Living well was being redefined for me, and it started with a simple peek at what I believed about control. I learned the first step in redreaming my days and my life was acknowledging that I actually have very little control over my life.

How many times has something unexpected happened? How many times has something beyond your control drastically and permanently altered your life? How many times have your plans changed?

Life doesn’t look like you thought it would. You’re not where you thought you’d be. You’ve changed direction, dreams, paths, or careers. Your timeline has been shortened, elongated, adjusted. You haven’t gotten the job, the internship, the grades, or into the program you wanted. The relationship that was supposed to be forever ended. Trauma occurred. Death happened. Disease entered the picture. Your plans and perspective changed. You changed.

I realized how I maneuvered through my redreaming process depended on what I relinquished my control to. I found myself asking, “Where do I go when I’m uncertain or scared?” What was I trusting? Was it, for example, my medical team, my medication, the disease, the unknown, myself?

I began to redream. I began to mourn the knowledge I wouldn’t use. I grieved the education I felt was wasted. I was disappointed in myself and feared the disappointment of others who expected this of me. I confronted the lies that my worth lay in my career; that I was not meeting expectations if I went down a different path. I tried to force myself to accept being a stay-at-home wife/mom and was elated to discover that is not best for me!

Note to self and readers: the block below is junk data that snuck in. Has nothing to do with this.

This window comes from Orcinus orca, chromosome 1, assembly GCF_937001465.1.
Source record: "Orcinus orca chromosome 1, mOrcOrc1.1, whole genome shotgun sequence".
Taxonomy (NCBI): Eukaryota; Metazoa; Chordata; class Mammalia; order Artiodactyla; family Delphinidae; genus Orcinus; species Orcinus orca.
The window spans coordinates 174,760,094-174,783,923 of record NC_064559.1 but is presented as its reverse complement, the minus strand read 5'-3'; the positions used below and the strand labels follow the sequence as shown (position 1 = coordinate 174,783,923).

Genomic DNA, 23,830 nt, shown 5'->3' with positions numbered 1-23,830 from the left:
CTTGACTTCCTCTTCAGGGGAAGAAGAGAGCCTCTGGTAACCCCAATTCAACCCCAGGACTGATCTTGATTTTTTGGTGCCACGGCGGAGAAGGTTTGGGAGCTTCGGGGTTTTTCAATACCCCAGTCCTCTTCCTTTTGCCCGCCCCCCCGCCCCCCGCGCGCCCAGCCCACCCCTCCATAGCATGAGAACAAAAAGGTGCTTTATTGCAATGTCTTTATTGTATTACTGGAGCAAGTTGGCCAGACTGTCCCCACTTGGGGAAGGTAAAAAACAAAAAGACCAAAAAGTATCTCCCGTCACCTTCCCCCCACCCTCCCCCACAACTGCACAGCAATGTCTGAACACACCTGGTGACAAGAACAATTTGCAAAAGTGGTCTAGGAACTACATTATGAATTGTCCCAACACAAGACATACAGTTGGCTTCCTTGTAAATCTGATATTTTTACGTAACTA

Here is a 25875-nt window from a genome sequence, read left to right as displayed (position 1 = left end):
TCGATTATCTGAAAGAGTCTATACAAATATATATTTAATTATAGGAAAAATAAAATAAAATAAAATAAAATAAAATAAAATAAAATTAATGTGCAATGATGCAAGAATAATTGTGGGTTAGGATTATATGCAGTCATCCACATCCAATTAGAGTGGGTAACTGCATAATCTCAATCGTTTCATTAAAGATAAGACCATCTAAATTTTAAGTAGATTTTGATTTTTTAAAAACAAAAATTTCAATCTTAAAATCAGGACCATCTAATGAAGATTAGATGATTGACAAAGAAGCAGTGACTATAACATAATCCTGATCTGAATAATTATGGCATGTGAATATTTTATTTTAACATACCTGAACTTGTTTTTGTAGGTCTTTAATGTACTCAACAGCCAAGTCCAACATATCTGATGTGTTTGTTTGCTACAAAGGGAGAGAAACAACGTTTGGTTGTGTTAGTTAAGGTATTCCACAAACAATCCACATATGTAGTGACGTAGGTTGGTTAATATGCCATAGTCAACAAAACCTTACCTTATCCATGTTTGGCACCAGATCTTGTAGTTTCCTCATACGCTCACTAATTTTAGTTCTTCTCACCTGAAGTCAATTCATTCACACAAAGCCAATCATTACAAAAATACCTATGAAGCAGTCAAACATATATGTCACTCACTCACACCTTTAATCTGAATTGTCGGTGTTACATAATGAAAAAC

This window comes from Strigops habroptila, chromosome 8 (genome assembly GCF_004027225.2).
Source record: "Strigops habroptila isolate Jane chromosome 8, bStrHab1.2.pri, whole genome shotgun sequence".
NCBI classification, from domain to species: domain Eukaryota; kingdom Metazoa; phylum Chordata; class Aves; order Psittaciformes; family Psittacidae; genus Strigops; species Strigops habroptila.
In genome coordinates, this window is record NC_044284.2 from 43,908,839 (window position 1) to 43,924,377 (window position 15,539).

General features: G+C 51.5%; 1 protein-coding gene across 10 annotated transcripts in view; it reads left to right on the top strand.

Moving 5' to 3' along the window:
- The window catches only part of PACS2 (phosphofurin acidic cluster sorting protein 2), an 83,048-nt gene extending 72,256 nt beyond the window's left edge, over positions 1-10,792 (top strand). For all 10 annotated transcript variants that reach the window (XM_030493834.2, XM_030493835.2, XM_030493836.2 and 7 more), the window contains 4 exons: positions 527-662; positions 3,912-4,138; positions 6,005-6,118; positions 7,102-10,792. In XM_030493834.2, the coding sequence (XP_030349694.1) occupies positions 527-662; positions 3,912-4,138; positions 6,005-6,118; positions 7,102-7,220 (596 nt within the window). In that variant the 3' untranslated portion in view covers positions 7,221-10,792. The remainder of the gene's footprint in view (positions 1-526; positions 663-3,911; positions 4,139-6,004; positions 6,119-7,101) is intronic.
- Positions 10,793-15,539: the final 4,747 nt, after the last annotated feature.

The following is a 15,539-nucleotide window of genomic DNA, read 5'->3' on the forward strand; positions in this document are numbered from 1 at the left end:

Over and over, I accepted this truth: I can only control so much. We can plan all we want, color-code everything, and have 16 back-up plans, but life still happens. We can hope and pray for the world we dream of, deeply desire, and intensely want, but at the end of the day, life still happens. Where do you turn when life overwhelms you?

It truly doesn’t matter what you believe in – the God of the Bible, Allah, the universe, a mystical crystal, a person in your life, or a higher version of yourself – your control will be surrendered to someone or something.

When you cannot make sense of a situation or a circumstance changes your life….you will ascribe that unknown to something outside of yourself. What is it?

If this truth hits harshly…I am sorry. There is no way to go through this life unscathed. It’s okay to mourn that. I’ll cry with you. Bad things happen. Hard things exist. The unwanted and the unthinkable will happen. I’m so sorry. Pain is unavoidable, and deep wounds are inevitable. I hate it, too.

We all want to be okay when that unexpected thing happens. No one likes to be uncomfortable or feel our heart squirm. We want to see the light at the end of the tunnel. Solid, unwavering and predictable is our desire when all seems lost. We long for the assurance that all will return to normal. We seek someone or something that makes us feel safe. We yearn to feel seen, known, loved, and secure, and we tend to chase that peace to its end. Choose what you are chasing wisely, friend.